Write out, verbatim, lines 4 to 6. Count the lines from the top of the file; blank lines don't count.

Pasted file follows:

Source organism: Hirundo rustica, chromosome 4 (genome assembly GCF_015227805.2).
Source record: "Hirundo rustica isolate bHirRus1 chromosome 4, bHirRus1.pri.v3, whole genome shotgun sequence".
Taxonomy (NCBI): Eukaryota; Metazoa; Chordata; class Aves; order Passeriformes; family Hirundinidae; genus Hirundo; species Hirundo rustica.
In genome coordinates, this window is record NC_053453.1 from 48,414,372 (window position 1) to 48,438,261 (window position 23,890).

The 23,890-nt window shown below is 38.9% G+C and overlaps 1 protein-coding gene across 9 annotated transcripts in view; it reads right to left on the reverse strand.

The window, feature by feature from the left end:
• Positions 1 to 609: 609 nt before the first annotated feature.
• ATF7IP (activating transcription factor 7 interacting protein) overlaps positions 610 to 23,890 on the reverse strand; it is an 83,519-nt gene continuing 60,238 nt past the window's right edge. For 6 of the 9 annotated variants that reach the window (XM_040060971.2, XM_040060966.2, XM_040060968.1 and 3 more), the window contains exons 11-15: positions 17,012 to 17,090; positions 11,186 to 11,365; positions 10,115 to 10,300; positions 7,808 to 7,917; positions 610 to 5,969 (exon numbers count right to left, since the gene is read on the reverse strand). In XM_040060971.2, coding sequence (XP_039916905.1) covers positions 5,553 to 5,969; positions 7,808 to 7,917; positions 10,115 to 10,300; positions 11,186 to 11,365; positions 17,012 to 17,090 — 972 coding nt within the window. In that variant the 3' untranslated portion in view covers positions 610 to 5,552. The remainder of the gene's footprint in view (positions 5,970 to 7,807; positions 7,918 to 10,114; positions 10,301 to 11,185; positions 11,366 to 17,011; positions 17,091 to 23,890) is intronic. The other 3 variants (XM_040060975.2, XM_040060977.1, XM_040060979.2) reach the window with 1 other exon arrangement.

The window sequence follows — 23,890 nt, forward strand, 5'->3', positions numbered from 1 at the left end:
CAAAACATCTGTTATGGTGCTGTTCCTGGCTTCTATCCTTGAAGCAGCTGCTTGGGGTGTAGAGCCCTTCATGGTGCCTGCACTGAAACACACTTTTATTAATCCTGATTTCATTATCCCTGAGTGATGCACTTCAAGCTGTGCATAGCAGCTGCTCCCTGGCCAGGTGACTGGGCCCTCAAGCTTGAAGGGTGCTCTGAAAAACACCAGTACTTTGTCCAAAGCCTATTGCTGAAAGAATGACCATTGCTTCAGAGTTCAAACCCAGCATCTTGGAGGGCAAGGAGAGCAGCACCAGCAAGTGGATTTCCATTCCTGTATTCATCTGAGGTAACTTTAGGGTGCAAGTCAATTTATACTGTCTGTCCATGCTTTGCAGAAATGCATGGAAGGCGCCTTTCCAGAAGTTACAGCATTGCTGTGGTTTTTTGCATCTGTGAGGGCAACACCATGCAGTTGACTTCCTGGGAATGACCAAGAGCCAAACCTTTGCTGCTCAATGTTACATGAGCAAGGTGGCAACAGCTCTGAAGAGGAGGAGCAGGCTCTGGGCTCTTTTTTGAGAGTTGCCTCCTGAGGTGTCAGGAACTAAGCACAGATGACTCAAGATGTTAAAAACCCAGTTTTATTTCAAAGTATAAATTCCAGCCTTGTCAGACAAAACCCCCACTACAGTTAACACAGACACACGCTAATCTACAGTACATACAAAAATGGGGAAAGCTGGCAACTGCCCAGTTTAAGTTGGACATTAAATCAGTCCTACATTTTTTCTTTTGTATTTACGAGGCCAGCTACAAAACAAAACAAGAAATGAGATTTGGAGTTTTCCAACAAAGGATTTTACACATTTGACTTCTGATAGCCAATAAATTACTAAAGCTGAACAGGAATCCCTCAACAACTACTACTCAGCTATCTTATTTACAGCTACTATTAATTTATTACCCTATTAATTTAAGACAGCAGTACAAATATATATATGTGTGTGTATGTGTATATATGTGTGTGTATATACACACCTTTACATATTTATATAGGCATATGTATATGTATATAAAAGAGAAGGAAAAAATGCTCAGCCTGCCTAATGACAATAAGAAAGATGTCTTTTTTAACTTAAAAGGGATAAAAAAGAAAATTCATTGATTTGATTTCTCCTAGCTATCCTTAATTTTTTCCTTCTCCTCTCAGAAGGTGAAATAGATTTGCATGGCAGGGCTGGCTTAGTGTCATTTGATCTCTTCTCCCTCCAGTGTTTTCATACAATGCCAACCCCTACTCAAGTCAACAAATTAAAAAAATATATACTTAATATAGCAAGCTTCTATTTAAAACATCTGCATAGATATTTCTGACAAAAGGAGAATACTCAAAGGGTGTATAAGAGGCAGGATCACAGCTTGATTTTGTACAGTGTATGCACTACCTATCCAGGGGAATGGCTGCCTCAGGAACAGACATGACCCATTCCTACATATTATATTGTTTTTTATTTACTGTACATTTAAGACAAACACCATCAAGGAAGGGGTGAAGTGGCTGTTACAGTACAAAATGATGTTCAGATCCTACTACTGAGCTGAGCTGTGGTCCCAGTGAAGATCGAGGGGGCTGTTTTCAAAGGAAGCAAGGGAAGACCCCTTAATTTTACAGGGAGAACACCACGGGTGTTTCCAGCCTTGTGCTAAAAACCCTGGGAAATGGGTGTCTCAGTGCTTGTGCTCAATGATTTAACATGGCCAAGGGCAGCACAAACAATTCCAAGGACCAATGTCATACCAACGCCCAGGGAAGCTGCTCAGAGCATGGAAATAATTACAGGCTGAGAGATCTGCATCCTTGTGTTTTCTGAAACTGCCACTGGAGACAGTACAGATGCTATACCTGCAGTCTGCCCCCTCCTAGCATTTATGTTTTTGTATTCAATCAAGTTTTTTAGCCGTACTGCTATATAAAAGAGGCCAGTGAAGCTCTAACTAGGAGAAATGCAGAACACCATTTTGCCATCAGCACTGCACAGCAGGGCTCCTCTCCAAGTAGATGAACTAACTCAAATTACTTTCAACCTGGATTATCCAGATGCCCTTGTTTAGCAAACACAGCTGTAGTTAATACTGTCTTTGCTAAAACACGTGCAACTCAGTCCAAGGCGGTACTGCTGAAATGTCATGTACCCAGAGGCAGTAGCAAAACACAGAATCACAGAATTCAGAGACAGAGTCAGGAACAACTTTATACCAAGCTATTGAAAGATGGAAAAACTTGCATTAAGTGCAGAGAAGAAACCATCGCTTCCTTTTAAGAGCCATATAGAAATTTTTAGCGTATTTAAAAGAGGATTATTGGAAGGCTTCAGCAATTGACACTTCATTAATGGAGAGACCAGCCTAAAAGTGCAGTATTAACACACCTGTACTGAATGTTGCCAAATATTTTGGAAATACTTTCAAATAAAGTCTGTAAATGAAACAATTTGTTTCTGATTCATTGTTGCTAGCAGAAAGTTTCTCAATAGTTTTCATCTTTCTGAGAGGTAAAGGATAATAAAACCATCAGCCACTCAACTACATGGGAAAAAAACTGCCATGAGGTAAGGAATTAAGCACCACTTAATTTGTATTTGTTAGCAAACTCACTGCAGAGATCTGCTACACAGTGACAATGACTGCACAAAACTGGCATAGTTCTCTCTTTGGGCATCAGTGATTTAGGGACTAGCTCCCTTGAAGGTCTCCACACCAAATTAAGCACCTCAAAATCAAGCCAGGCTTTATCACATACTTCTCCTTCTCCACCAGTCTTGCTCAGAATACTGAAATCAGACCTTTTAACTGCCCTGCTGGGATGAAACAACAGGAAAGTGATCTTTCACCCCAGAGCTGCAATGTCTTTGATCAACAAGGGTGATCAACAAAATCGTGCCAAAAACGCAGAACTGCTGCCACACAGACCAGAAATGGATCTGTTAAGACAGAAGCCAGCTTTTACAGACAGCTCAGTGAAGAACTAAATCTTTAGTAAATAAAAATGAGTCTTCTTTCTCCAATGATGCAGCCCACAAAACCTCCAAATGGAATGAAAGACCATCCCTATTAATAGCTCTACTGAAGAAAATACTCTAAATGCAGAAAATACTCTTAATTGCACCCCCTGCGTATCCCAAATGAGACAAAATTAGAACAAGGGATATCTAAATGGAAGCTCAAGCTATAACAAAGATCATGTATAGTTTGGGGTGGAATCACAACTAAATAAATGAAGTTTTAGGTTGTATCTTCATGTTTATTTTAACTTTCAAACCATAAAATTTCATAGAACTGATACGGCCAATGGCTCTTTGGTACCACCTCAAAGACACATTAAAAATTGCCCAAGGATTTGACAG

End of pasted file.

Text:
In genome coordinates, this window is record NC_053453.1 from 48,414,372 (window position 1) to 48,438,261 (window position 23,890).

The 23,890-nt window shown below is 38.9% G+C and overlaps 1 protein-coding gene across 9 annotated transcripts in view; it reads right to left on the reverse strand.

The window, feature by feature from the left end: